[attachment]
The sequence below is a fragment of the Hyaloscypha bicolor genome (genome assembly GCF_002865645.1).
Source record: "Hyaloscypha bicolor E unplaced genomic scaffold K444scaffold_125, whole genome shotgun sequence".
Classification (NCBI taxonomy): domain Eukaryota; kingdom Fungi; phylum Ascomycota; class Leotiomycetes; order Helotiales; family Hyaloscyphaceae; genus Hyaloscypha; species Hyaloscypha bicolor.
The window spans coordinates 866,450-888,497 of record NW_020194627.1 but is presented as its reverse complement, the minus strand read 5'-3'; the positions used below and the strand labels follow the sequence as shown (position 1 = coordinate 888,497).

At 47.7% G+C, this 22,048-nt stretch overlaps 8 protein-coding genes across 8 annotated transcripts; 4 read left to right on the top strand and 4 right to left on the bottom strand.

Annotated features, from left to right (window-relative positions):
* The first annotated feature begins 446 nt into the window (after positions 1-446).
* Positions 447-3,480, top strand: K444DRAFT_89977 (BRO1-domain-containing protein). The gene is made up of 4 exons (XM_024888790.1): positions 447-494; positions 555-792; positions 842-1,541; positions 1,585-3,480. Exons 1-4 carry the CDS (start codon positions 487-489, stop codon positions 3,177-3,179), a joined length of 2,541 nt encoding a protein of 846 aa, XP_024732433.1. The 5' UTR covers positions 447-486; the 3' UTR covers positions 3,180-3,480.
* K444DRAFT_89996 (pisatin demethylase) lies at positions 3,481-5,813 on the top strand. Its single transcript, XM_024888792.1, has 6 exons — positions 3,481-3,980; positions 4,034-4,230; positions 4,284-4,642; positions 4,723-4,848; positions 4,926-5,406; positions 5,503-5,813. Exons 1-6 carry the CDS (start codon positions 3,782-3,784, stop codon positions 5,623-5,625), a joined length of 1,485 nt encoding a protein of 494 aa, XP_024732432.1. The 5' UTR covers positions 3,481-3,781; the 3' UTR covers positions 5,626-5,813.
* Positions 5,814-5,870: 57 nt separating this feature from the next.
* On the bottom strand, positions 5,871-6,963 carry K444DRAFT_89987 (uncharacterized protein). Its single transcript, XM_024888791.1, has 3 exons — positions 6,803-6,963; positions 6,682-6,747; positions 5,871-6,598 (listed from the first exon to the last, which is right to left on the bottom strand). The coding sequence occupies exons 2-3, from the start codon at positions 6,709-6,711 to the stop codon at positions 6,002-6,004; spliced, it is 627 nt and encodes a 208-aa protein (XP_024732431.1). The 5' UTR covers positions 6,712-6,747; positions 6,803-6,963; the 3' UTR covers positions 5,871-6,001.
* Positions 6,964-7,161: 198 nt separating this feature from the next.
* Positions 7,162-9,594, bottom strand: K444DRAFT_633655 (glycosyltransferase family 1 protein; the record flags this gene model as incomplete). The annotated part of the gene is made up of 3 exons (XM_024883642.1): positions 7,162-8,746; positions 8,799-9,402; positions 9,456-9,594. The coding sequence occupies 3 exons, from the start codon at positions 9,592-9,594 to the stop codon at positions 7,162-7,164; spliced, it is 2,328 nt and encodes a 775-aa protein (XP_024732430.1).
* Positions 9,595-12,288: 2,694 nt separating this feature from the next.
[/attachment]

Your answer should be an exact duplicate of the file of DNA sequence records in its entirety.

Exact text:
The sequence below is a fragment of the Hyaloscypha bicolor genome (genome assembly GCF_002865645.1).
Source record: "Hyaloscypha bicolor E unplaced genomic scaffold K444scaffold_125, whole genome shotgun sequence".
Classification (NCBI taxonomy): domain Eukaryota; kingdom Fungi; phylum Ascomycota; class Leotiomycetes; order Helotiales; family Hyaloscyphaceae; genus Hyaloscypha; species Hyaloscypha bicolor.
The window spans coordinates 866,450-888,497 of record NW_020194627.1 but is presented as its reverse complement, the minus strand read 5'-3'; the positions used below and the strand labels follow the sequence as shown (position 1 = coordinate 888,497).

At 47.7% G+C, this 22,048-nt stretch overlaps 8 protein-coding genes across 8 annotated transcripts; 4 read left to right on the top strand and 4 right to left on the bottom strand.

Annotated features, from left to right (window-relative positions):
* The first annotated feature begins 446 nt into the window (after positions 1-446).
* Positions 447-3,480, top strand: K444DRAFT_89977 (BRO1-domain-containing protein). The gene is made up of 4 exons (XM_024888790.1): positions 447-494; positions 555-792; positions 842-1,541; positions 1,585-3,480. Exons 1-4 carry the CDS (start codon positions 487-489, stop codon positions 3,177-3,179), a joined length of 2,541 nt encoding a protein of 846 aa, XP_024732433.1. The 5' UTR covers positions 447-486; the 3' UTR covers positions 3,180-3,480.
* K444DRAFT_89996 (pisatin demethylase) lies at positions 3,481-5,813 on the top strand. Its single transcript, XM_024888792.1, has 6 exons — positions 3,481-3,980; positions 4,034-4,230; positions 4,284-4,642; positions 4,723-4,848; positions 4,926-5,406; positions 5,503-5,813. Exons 1-6 carry the CDS (start codon positions 3,782-3,784, stop codon positions 5,623-5,625), a joined length of 1,485 nt encoding a protein of 494 aa, XP_024732432.1. The 5' UTR covers positions 3,481-3,781; the 3' UTR covers positions 5,626-5,813.
* Positions 5,814-5,870: 57 nt separating this feature from the next.
* On the bottom strand, positions 5,871-6,963 carry K444DRAFT_89987 (uncharacterized protein). Its single transcript, XM_024888791.1, has 3 exons — positions 6,803-6,963; positions 6,682-6,747; positions 5,871-6,598 (listed from the first exon to the last, which is right to left on the bottom strand). The coding sequence occupies exons 2-3, from the start codon at positions 6,709-6,711 to the stop codon at positions 6,002-6,004; spliced, it is 627 nt and encodes a 208-aa protein (XP_024732431.1). The 5' UTR covers positions 6,712-6,747; positions 6,803-6,963; the 3' UTR covers positions 5,871-6,001.
* Positions 6,964-7,161: 198 nt separating this feature from the next.
* Positions 7,162-9,594, bottom strand: K444DRAFT_633655 (glycosyltransferase family 1 protein; the record flags this gene model as incomplete). The annotated part of the gene is made up of 3 exons (XM_024883642.1): positions 7,162-8,746; positions 8,799-9,402; positions 9,456-9,594. The coding sequence occupies 3 exons, from the start codon at positions 9,592-9,594 to the stop codon at positions 7,162-7,164; spliced, it is 2,328 nt and encodes a 775-aa protein (XP_024732430.1).
* Positions 9,595-12,288: 2,694 nt separating this feature from the next.